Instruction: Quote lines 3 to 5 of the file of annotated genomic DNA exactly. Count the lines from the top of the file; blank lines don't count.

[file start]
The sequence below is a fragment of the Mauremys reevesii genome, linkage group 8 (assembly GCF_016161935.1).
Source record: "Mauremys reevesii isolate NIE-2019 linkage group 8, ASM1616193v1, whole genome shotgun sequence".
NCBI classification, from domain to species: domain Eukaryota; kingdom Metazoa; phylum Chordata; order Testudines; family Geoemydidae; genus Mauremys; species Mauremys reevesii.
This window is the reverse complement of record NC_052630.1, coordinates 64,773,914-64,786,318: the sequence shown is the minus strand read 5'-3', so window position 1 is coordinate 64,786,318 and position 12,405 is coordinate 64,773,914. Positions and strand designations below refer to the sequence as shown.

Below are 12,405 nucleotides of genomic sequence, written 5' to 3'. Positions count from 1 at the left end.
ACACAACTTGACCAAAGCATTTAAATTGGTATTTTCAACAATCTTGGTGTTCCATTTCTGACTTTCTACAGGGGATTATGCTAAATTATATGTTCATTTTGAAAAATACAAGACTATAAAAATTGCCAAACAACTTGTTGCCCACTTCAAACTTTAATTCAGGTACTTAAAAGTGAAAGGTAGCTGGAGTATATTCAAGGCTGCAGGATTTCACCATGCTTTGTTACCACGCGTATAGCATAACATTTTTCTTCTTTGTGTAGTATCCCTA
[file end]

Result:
NCBI classification, from domain to species: domain Eukaryota; kingdom Metazoa; phylum Chordata; order Testudines; family Geoemydidae; genus Mauremys; species Mauremys reevesii.
This window is the reverse complement of record NC_052630.1, coordinates 64,773,914-64,786,318: the sequence shown is the minus strand read 5'-3', so window position 1 is coordinate 64,786,318 and position 12,405 is coordinate 64,773,914. Positions and strand designations below refer to the sequence as shown.

Below are 12,405 nucleotides of genomic sequence, written 5' to 3'. Positions count from 1 at the left end.